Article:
This letter appeared in the December 2016 Yachting Monthly and the tidying of the stack pack was done on my old Jeanneau 44.
This letter appeared in the August 2016 Yachting Monthly:-
This article appeared in the August 2016 issue of Yachting World. Helen Fretter, the Deputy Editor interviewed crews in Horta for a feature on the ARC Europe rally which had not been featured before. The account of Hejira’s ‘chaperoning’ of AWOL, another rally participant features.
This ‘tale of woe’ has nothing to do with the Southerly but has several lessons which can be drawn from the salutary experience and I hope that by recounting the story, others will be better able to deal with any similar problems should they arise.
In the late 1990’s, I decided that it was time to sell my Parker 31 and move up in size and move to the sun. I focussed on the Jeanneau 44 ‘Sun Magic’ as it ‘ticked the boxes’ for my next phase of sailing. Having viewed several examples of this model, I was rather taken with an ex-charter yacht in Majorca which had been substantially re-fitted by a marina yard and was quite tidy with new sails among other things. They had (apparently) rebuilt the 50hp Perkins engine and I found this reassuring.
On my first extended cruise I was heading back from Sardinia in November…!.. Having been stuck there waiting for a break in the relentless gales, we had just left Menorca when the engine note changed and it was clear that the sea water cooling supply to the engine had failed. Ruling out the impeller, it became evident that the water pump shaft, which was driven direct from the engine cam shaft via a slotted keyway, was not turning. With nearly 100 miles to go to our marina berth in Mallorca and with crew booked on flights back to the UK the following day, there was some pressure. The wind had completely failed and some of the crew were struggling to cope as we wallowed in the uncomfortable swell left over from the storms. We were going nowhere and it was imperative that we found some way to get the engine ‘up and running’. A bit of lateral thinking and improvisation got us underway as we utilised the electric bilge pump, diverted using various connections, gaffer tape and jubilee clips to take a sea water supply from the engine sea cock direct into the heat exchanger. Switching the bilge pump on, the Heath Robinson ‘lash up’ held together all the way back to the marina and only fell apart as we went astern into our berth.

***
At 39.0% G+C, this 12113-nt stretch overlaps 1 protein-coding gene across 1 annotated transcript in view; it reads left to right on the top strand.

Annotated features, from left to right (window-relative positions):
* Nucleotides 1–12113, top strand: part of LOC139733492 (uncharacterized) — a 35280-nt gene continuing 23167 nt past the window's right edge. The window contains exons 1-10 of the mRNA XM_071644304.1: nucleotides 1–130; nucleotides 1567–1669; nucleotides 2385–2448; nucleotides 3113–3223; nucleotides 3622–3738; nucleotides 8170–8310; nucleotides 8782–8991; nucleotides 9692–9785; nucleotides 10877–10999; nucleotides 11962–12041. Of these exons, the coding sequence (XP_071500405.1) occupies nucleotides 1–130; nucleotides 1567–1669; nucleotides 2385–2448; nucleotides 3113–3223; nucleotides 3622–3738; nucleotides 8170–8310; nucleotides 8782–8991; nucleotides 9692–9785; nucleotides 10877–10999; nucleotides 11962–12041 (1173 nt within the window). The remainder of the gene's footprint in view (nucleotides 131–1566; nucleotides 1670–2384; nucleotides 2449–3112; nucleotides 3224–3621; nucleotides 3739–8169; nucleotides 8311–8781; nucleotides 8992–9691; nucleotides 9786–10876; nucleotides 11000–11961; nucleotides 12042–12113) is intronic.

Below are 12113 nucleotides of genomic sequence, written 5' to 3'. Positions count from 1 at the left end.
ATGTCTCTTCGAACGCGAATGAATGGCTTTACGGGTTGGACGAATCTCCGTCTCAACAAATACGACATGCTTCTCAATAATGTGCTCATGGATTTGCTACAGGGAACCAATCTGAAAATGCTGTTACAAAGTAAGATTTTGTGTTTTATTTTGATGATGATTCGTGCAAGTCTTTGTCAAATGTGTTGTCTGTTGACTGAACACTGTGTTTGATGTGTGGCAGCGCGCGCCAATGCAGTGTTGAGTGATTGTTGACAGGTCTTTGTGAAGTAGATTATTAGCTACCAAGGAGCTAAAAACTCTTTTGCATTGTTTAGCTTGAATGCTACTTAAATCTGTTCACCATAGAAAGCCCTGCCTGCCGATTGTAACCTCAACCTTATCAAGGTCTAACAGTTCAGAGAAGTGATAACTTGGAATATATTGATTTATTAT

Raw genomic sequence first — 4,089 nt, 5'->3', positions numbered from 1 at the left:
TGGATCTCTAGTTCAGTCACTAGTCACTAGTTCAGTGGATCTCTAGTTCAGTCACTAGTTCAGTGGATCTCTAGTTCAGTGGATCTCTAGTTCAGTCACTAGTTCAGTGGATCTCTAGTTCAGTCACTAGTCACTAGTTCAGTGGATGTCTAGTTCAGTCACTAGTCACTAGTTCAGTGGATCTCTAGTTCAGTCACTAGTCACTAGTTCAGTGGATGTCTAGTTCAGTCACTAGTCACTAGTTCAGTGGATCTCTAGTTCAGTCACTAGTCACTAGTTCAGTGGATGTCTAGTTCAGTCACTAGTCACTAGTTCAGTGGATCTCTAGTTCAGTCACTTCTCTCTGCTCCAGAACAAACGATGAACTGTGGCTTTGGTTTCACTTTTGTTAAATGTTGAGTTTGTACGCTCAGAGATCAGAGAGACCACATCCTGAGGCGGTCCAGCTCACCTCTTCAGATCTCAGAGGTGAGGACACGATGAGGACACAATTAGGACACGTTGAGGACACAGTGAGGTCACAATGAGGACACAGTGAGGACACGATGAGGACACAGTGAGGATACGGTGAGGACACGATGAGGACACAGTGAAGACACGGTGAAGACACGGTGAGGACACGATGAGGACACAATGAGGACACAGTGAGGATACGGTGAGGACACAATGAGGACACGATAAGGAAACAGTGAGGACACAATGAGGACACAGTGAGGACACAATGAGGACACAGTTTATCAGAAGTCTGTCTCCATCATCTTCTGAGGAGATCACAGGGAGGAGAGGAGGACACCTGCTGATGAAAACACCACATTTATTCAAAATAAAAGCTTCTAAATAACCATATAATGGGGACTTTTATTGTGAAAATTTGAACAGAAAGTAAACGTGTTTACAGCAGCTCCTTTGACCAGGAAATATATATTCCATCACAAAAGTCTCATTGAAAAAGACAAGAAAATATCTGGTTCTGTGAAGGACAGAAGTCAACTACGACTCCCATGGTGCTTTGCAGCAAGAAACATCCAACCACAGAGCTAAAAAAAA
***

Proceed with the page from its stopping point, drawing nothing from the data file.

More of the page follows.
The yard (that had rebuilt the engine) replaced the pump and it was put down (wrongly as it transpired) to ‘one of those things’.
The next time the pump failed, we were just off the entrance to Barcelona Harbour with fortunately a downwind run to the end of our dock. We ghosted down under poles as I worked out how best to achieve a satisfactory berthing under engine. Having full fresh water tanks, I instructed my young son to turn on all the hot water taps down below and I started the engine at the end of the dock. The fresh cold water running through the calorifier cooled the loop through the engine allowing us sufficient time to berth.
The first lesson here is that one should always look behind any failure to establish a cause. In this case, the engine rebuild exercise had not used the recommended alignment tool to ensure that the rotation of the cam shaft was concentric with the water pump and they were not. Every turn moved the tongue and slot backwards and forwards against one another and the result, after a time, was that the tongue was worn into a pin which no longer rotated with the groove.